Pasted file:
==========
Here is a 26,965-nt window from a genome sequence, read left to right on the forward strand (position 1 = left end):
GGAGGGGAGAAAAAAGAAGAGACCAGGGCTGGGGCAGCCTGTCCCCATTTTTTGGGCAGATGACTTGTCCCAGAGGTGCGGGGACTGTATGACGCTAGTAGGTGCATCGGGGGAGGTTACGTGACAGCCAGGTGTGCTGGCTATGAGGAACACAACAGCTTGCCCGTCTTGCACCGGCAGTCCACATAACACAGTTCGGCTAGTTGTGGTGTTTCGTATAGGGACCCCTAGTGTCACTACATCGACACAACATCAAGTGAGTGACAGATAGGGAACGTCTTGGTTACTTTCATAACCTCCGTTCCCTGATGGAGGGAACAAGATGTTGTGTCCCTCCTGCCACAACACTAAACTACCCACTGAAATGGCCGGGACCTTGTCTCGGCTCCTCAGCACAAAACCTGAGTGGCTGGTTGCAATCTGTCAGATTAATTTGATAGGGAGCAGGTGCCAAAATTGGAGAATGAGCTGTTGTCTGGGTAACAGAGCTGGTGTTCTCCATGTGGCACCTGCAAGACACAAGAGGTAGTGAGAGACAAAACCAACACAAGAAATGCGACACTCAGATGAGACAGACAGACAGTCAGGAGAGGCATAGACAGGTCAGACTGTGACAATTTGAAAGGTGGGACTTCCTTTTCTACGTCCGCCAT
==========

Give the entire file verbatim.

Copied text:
Here is a 26,965-nt window from a genome sequence, read left to right on the forward strand (position 1 = left end):
GGAGGGGAGAAAAAAGAAGAGACCAGGGCTGGGGCAGCCTGTCCCCATTTTTTGGGCAGATGACTTGTCCCAGAGGTGCGGGGACTGTATGACGCTAGTAGGTGCATCGGGGGAGGTTACGTGACAGCCAGGTGTGCTGGCTATGAGGAACACAACAGCTTGCCCGTCTTGCACCGGCAGTCCACATAACACAGTTCGGCTAGTTGTGGTGTTTCGTATAGGGACCCCTAGTGTCACTACATCGACACAACATCAAGTGAGTGACAGATAGGGAACGTCTTGGTTACTTTCATAACCTCCGTTCCCTGATGGAGGGAACAAGATGTTGTGTCCCTCCTGCCACAACACTAAACTACCCACTGAAATGGCCGGGACCTTGTCTCGGCTCCTCAGCACAAAACCTGAGTGGCTGGTTGCAATCTGTCAGATTAATTTGATAGGGAGCAGGTGCCAAAATTGGAGAATGAGCTGTTGTCTGGGTAACAGAGCTGGTGTTCTCCATGTGGCACCTGCAAGACACAAGAGGTAGTGAGAGACAAAACCAACACAAGAAATGCGACACTCAGATGAGACAGACAGACAGTCAGGAGAGGCATAGACAGGTCAGACTGTGACAATTTGAAAGGTGGGACTTCCTTTTCTACGTCCGCCAT